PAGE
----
Lunging Fundamentals, Part 1
(First in a three-part series)
The lunge is an excellent exercise which, when properly performed, targets the quadriceps, hamstrings, gluteus maximus, hip abductors/adductors and challenges the inner core unit to provide the stabilization required when lunging. Lunges may be contraindicated for some individuals due to hip, knee, lumbar spine or ankle limitations. However, even in some of those cases, once the postural imbalances have been identified, lunges may be able to be integrated into their fitness programs.
The key with proper performance of lunges is for the individual to understand the purpose of the exercise, possess a solid kinesthetic awareness (i.e. where they are at in space and time) and to be capable of performing the exercise safely and effectively so they reap the benefits that lunges have to offer. Consequently, this week the fundamentals of front lunges will be highlighted with side lunges and back lunges featured in the following two weeks. As always, prior to beginning any exercise program, please consult your physician.
- Front lunges predominately target the quadriceps; however, the gluteus maximus and hamstrings work as secondary movers and the hip abductors/adductors stabilize the hip joint and the inner core unit muscles (i.e. pelvic floor, etc.) help to stabilize the torso so that the body may lower toward the floor and return to a standing position effectively.
- The legs are in a staggered position with a considerable distance between the front leg and the trailing leg, with the legs approximately shoulder distance apart from right to left as though you are standing on two different railroad tracks and the back heel remains elevated throughout the exercise.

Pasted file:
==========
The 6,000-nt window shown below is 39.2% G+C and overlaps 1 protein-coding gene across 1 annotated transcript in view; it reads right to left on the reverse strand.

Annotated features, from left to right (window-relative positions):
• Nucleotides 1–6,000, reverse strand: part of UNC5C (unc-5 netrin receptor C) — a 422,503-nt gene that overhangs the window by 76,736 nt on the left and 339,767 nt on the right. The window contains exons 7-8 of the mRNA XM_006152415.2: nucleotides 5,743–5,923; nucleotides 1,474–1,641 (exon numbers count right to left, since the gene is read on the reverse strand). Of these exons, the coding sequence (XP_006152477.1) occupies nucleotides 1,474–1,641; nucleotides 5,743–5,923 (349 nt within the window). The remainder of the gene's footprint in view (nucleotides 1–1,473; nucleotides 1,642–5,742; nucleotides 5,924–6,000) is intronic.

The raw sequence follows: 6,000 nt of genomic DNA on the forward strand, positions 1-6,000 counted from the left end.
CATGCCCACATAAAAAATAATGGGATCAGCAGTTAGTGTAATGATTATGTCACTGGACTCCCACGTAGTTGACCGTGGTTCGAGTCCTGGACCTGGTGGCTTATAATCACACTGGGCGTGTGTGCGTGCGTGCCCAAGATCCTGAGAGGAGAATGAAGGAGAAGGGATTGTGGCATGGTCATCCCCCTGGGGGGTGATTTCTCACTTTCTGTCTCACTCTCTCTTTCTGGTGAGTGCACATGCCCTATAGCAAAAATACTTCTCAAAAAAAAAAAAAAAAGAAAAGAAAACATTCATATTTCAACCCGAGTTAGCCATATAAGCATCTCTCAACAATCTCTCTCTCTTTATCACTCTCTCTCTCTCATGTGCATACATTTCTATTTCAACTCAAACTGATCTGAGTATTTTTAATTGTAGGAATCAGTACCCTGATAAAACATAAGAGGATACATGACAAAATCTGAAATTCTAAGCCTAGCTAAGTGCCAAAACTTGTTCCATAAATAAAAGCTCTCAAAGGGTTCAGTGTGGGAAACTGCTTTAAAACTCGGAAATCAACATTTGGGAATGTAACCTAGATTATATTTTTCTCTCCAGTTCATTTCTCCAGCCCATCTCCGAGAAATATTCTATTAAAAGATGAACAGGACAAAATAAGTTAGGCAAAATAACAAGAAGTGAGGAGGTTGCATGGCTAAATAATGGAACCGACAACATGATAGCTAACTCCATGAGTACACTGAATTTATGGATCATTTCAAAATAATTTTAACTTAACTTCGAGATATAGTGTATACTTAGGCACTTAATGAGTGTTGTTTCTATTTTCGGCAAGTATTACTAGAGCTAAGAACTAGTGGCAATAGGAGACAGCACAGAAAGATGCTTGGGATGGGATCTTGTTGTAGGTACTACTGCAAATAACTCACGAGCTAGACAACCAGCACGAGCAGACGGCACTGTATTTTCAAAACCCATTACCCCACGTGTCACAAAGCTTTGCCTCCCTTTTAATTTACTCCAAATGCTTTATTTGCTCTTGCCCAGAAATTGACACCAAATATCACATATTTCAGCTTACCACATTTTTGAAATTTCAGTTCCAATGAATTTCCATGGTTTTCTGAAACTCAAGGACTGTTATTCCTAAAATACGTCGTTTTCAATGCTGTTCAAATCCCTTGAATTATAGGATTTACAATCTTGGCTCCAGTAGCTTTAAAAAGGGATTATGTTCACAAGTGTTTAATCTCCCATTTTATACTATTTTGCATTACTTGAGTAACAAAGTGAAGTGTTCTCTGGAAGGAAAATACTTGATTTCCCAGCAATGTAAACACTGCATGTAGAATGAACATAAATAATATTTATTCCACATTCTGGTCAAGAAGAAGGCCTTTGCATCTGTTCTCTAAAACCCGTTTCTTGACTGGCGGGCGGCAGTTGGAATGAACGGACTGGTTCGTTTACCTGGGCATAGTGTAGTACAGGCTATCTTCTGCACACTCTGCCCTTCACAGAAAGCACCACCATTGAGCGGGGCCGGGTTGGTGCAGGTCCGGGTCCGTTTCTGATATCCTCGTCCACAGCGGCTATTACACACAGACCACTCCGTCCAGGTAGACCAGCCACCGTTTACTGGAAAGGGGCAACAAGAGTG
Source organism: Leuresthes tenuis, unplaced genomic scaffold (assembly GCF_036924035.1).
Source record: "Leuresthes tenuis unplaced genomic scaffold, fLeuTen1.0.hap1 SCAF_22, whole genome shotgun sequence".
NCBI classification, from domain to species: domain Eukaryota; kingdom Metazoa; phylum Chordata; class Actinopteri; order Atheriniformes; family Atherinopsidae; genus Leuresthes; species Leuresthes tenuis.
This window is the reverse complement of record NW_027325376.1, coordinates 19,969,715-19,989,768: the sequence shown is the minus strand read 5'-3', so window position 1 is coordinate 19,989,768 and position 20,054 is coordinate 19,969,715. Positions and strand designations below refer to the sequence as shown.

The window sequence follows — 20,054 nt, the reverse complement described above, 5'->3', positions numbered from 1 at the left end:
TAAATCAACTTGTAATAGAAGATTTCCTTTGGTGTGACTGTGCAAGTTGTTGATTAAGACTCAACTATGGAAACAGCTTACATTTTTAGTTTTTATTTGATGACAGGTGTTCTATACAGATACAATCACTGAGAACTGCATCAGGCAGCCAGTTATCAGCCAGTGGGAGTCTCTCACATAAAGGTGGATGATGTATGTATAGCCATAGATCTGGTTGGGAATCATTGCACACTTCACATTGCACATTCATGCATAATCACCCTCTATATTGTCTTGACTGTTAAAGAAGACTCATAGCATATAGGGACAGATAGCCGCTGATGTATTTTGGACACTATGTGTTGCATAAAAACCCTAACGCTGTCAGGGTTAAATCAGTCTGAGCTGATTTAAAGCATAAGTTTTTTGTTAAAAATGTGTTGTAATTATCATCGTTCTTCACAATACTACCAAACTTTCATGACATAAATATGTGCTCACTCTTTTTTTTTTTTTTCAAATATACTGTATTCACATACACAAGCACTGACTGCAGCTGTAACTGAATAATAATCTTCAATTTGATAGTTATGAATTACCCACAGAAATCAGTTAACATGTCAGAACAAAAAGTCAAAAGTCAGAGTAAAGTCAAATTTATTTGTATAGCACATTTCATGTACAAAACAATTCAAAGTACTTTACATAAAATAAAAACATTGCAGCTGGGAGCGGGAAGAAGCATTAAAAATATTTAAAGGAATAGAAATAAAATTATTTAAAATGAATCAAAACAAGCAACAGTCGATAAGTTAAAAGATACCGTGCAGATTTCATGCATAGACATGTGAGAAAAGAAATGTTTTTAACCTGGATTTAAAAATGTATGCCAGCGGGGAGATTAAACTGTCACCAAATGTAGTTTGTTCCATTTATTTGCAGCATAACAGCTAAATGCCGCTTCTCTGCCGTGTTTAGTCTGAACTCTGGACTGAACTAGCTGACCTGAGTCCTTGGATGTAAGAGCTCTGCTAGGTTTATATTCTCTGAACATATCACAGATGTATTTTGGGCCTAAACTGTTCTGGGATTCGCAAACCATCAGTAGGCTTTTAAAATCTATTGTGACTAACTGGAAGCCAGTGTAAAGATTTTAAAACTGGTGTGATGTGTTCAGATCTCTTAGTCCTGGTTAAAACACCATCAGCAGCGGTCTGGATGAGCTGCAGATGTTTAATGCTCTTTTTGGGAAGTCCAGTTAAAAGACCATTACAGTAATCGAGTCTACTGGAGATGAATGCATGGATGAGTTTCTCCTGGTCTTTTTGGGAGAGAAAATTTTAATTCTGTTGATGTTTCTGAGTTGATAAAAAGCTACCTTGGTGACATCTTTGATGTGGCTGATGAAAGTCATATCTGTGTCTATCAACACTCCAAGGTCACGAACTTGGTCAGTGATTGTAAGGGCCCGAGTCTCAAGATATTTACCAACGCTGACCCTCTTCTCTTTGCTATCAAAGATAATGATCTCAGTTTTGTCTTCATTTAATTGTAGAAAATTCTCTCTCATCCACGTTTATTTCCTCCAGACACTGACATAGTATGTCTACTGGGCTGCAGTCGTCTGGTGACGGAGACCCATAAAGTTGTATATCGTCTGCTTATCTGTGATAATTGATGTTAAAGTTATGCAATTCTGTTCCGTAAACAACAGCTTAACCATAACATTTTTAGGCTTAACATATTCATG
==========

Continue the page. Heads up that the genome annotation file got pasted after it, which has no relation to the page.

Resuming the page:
- The shoulders/hips/knees and toes are all facing the same direction. Make certain to check the foot/ankle positions on the front and back feet to ensure each are straight and that the hip is not rotated externally or internally.
- The pelvic floor is pulled up and inward. Pelvis positioning is critical in a front lunge. The pelvis must remain in neutral. Therefore, avoid shifting the pelvis forward which may cause the entire hip joint to shift placing significant load into the front knee joint and lumbar spine.
- Think of a string running through the top of the head through the tailbone, keeping the torso stick straight (i.e. as though you are sliding down a wall). And, keep it in this position throughout the exercise. One of the most common errors is to permit the head to drop downward which then throws the entire spine out of alignment and inevitably causes the pelvis to move out of a neutral position as a result. Remember, your spinal curvatures remain in their neutral positions during a lunge.
- The body lowers toward the floor, keeping the front knee over the front heel (i.e. body weight in the front heel to the extent that you should be able to “wiggle” your front toes throughout the exercise).
- Driving through the front heel, extend both legs back to full extension without locking the front knee joint.
- Your main goal during a lunge is to load up the quadriceps so that this muscle group eccentrically contracts on the downward motion and concentrically contracts on the upward motion.
- Slow, controlled repetitions throughout.
*Think of front lunges as “pushups” for your legs!
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